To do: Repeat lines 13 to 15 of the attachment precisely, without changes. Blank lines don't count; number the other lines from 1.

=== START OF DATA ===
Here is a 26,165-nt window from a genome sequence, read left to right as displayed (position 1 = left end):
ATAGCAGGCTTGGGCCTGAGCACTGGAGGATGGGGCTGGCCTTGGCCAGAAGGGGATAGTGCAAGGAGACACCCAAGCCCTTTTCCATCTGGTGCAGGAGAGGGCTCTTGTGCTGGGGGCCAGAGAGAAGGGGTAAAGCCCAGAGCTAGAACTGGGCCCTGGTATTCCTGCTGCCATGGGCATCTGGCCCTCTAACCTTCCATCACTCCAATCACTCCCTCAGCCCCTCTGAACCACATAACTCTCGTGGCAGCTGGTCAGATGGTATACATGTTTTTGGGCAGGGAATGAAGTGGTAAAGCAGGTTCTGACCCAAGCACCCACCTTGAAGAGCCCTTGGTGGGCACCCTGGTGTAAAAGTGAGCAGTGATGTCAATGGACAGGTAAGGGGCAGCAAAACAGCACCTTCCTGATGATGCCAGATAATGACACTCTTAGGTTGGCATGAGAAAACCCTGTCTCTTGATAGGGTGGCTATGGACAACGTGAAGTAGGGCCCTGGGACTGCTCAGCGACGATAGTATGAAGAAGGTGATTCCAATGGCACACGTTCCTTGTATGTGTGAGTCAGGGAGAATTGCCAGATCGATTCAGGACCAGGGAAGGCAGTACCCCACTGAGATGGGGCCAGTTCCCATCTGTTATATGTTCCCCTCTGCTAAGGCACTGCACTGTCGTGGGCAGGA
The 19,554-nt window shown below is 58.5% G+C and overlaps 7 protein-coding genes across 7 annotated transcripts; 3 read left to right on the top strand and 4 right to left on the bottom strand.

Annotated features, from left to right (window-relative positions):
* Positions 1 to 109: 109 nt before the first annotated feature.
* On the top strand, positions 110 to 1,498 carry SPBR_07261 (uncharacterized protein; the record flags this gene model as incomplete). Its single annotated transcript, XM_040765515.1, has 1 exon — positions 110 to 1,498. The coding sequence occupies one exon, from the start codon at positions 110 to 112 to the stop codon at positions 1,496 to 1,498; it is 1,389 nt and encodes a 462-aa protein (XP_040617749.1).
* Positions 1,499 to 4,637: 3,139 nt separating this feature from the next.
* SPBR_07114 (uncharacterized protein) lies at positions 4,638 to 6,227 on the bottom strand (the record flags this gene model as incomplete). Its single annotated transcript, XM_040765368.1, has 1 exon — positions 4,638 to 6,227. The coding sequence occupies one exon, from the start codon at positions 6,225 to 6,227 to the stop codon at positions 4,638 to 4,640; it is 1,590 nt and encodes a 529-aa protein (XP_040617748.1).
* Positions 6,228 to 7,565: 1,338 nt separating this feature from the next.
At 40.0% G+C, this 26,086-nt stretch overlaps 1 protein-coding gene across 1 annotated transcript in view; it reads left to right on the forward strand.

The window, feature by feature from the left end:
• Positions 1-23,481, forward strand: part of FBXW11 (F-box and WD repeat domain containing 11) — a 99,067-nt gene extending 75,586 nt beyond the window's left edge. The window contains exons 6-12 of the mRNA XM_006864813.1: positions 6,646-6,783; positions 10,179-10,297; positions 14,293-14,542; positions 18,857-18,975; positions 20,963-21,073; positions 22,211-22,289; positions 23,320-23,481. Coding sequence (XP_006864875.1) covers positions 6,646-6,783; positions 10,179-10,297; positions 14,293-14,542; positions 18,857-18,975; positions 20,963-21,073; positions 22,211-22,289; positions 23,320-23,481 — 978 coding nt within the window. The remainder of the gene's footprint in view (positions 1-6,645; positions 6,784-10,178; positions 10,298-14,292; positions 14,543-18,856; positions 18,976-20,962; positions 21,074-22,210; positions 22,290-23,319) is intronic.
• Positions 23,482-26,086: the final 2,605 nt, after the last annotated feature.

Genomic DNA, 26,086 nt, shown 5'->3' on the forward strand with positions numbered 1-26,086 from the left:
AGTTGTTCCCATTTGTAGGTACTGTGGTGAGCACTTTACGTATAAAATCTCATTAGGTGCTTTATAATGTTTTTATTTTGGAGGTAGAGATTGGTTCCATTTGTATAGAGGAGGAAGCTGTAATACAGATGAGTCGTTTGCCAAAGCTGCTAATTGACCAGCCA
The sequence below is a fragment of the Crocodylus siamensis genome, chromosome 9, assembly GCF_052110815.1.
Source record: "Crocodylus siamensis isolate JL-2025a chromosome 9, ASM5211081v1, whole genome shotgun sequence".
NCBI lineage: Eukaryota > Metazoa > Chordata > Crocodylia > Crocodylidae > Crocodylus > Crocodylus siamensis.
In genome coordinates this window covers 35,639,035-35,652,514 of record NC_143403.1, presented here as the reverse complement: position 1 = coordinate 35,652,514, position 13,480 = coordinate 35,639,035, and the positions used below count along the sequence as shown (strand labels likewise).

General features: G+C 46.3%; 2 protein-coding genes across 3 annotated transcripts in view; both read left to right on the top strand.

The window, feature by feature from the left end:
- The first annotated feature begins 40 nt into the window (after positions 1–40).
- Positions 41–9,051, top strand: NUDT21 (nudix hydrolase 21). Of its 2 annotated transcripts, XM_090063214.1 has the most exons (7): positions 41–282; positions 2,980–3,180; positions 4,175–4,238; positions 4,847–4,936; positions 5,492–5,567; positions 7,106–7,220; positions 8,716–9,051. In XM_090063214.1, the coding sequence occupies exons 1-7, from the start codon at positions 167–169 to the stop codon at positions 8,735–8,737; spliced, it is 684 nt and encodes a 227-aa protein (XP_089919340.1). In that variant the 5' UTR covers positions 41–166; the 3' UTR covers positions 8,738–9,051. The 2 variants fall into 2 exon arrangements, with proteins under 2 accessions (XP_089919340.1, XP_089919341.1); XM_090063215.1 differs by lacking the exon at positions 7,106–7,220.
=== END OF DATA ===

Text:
• Positions 23,482-26,086: the final 2,605 nt, after the last annotated feature.

Genomic DNA, 26,086 nt, shown 5'->3' on the forward strand with positions numbered 1-26,086 from the left:
AGTTGTTCCCATTTGTAGGTACTGTGGTGAGCACTTTACGTATAAAATCTCATTAGGTGCTTTATAATGTTTTTATTTTGGAGGTAGAGATTGGTTCCATTTGTATAGAGGAGGAAGCTGTAATACAGATGAGTCGTTTGCCAAAGCTGCTAATTGACCAGCCA